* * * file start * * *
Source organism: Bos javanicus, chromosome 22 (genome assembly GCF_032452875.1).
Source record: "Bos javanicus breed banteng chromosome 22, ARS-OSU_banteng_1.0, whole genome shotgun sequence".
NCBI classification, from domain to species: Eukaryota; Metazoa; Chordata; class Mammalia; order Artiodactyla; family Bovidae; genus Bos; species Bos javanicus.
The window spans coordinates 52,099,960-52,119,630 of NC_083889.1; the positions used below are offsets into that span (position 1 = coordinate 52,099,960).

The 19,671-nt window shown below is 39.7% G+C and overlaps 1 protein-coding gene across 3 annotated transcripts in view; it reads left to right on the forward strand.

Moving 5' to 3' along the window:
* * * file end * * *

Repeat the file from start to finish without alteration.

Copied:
Source organism: Bos javanicus, chromosome 22 (genome assembly GCF_032452875.1).
Source record: "Bos javanicus breed banteng chromosome 22, ARS-OSU_banteng_1.0, whole genome shotgun sequence".
NCBI classification, from domain to species: Eukaryota; Metazoa; Chordata; class Mammalia; order Artiodactyla; family Bovidae; genus Bos; species Bos javanicus.
The window spans coordinates 52,099,960-52,119,630 of NC_083889.1; the positions used below are offsets into that span (position 1 = coordinate 52,099,960).

The 19,671-nt window shown below is 39.7% G+C and overlaps 1 protein-coding gene across 3 annotated transcripts in view; it reads left to right on the forward strand.

Moving 5' to 3' along the window: